One day, it happens that a boy arrives at the monastery. He wears a mask and the man who brings him there explains that Valerio was badly burnt in a fire and his face is disfigured. He whispers agonizingly that he wants to give his life to God but he would like to remain alone and not share lodgings with the other monks. Overruling the objection of another monk that such seclusion would be against the monastery’s rules – on the grounds that the boy’s suffering would make him ideally suited to life in the Church – Ambrosio accepts the boy. The boy dotes on Ambrosio and also has the magical ability to relieve his benefactor of the terrible headaches that plague him. This goes on, the two coming closer until the boy Valerio confesses that he joined the Church not to come closer to God but to Ambrosio, whereupon he removes his mask to reveal himself to be a young woman. Now aghast, Ambrosio asks Valerio to leave the monastery immediately and Valerio consents, the latter asks for a parting concession – a rose to remember Ambrosio by. When Ambrosio reaches for the flower, he is bitten by a poisonous insect and soon battles for his life – nursed by Valerio, who has now resumed his mask. It is in the course of his treatment that Ambrosio and Valerio have carnal relations, thus beginning Ambrosio’s fall.

The term ‘fall’ has inevitable moral connotations but Moll’s emphasis is not ethical or moral at all. To elaborate through an instance, Ambrosio sins with Valerio after condemning the pregnant nun to death but his act is not ‘hypocritical’ as an anti-clerical film might have had it. He is, rather, gradually taken over by evil – evil not as the antithesis of the moral way but as a metaphysical power outside men. This, it must be emphasized, is no ordinary achievement. The Exorcist and The Omen try to involve the Devil but they also make us fear for those targeted by him. We wish that evil could be thwarted exactly as we wish for the law to prevail in a crime film. Ethics and morality have to do with the freedom to choose but with the Devil actively involved, the question is whether exercising choice is still possible – because evil is now like an affliction. Moll, astutely, sees the degradation of Ambrosio not as a moral transformation which might have been prevented (by choosing to act correctly) but as the taking over of someone by forces which seek to turn him into a beast, reduce his being to yearnings of the flesh. At the climax of the film we suddenly see Ambrosio naked when he has been in the garb of a monk all along and it is as though he had been rendered completely bestial. The distinction between Evil and the morally incorrect is made clearer when Ambrosio’s single truly ‘good’ act happens after he has renounced the Kingdom of Heaven and sold his soul to the Devil. Or rather, his single noble act consists in his sacrificing his soul for someone else’s good.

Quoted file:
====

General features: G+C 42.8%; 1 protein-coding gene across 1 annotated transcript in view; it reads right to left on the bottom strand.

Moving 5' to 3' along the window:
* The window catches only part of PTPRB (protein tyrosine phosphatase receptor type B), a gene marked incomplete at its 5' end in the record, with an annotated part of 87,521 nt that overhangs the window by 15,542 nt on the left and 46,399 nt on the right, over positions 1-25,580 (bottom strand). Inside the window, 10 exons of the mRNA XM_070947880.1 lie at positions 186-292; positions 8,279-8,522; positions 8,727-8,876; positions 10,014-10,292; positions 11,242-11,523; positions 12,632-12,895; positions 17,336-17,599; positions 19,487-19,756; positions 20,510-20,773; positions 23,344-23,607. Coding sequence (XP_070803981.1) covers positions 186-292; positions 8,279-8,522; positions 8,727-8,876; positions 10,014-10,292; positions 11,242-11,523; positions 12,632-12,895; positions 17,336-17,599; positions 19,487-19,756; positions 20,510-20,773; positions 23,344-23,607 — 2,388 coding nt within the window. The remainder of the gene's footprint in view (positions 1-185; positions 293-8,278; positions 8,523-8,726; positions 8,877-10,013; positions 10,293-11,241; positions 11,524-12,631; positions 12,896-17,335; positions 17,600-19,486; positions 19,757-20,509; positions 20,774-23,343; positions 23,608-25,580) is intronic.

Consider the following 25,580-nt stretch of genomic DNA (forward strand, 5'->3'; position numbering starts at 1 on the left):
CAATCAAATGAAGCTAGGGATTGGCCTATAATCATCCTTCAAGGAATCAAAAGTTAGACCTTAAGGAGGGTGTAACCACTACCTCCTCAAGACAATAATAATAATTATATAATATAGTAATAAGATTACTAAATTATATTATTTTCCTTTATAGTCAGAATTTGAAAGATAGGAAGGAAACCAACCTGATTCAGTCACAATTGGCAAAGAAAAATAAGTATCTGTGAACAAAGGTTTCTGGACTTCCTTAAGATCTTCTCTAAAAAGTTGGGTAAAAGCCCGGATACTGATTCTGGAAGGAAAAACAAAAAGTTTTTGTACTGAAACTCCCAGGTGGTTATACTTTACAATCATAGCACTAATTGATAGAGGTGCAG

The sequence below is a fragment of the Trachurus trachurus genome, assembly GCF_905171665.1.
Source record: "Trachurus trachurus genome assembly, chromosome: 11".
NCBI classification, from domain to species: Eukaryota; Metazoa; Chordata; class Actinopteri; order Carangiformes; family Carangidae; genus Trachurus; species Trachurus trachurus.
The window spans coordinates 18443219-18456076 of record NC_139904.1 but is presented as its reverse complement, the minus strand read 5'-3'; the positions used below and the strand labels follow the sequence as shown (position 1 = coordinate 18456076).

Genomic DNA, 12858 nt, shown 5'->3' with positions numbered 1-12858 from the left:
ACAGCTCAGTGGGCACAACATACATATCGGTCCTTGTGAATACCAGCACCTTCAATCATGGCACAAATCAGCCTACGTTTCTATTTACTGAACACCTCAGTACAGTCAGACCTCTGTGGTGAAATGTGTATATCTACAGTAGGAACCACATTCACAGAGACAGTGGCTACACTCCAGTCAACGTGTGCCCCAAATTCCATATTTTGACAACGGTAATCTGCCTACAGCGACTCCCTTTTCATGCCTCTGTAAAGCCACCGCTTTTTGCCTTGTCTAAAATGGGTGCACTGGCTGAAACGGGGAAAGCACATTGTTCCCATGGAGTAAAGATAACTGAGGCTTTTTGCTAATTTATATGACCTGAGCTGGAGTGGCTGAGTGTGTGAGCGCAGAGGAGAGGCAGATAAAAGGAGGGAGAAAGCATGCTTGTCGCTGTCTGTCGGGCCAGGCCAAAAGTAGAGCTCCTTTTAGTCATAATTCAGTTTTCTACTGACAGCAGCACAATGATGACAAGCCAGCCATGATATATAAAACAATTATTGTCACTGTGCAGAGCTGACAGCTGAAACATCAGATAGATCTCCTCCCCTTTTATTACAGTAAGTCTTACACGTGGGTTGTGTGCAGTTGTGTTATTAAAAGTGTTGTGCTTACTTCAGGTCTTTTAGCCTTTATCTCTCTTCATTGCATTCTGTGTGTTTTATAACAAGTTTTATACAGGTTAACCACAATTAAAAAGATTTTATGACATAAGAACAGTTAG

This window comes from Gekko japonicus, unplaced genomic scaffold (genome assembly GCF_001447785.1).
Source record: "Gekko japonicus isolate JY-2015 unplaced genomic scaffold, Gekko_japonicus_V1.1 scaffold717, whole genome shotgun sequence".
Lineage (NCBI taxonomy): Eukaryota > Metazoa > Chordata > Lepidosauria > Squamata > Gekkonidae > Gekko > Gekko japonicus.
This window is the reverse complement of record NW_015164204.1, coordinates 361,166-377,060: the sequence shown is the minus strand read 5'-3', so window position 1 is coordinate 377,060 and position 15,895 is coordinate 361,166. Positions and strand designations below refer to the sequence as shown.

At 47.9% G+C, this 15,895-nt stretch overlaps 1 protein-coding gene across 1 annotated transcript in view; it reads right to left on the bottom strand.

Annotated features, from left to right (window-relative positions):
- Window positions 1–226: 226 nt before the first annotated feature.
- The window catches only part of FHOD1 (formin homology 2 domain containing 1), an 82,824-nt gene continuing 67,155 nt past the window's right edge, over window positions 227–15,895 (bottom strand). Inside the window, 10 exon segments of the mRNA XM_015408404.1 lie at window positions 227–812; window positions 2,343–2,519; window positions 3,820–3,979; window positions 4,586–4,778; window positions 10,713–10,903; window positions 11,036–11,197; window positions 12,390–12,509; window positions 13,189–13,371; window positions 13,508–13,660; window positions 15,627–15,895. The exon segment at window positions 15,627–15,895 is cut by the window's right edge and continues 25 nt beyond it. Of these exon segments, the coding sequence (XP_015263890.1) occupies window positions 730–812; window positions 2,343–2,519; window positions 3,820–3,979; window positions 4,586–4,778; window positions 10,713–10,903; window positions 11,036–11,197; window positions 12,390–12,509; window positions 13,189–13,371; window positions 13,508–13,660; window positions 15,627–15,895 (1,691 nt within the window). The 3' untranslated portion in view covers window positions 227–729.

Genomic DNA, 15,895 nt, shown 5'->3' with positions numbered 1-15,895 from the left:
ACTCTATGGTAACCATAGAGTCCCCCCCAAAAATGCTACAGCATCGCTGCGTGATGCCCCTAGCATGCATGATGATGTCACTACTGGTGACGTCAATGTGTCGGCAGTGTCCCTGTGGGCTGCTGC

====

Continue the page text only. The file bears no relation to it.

This description of the film may make it appear to be preoccupied with philosophical issues but The Monk is simply interested in the possibilities of narration and the symmetries that make it pleasurable. Ethics as a philosophical issue may even be dated today because of the moral affirmations constantly made even when the political acts that accompany them are brutally self-serving. The outpourings of The Seventh Seal would be incongruous in a film today when neither religious faith nor the ‘search after meaning’ have much philosophical significance. If Moll tells this story by creating an atmosphere of medieval cruelty stunning in its vividness and power, his greatest triumph, paradoxically, is that he does it so light-heartedly. And in all this he is aided by excellent cinematography (Patrick Blossier), some great art direction (Maria Clara Notari) and a towering performance from Vincent Cassel.

 

More film reviews by Anirban Lahiri, Dalton L, MK Raghavendra, and Utpal Datta 

 

The Monk on IMDB

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Film Reviews

MK Raghavendra is a Bengaluru-based film/literary scholar, theorist, critic and writer who had, till 2016, authored six volumes on cinema, and contributed to numerous newspapers and periodicals in India and outside. He received the Swarna Kamal, the National Award for Best Film Critic in 1997. He is the co-founder of the film journal ‘Deep Focus’; the founder-editor of ‘Phalanx’, an online journal dedicated to debate; and a member of both FCCI and FIPRESCI. He has been a member of the jury for various international film festivals as well as for the Indian Panorama (twice) by the government of India.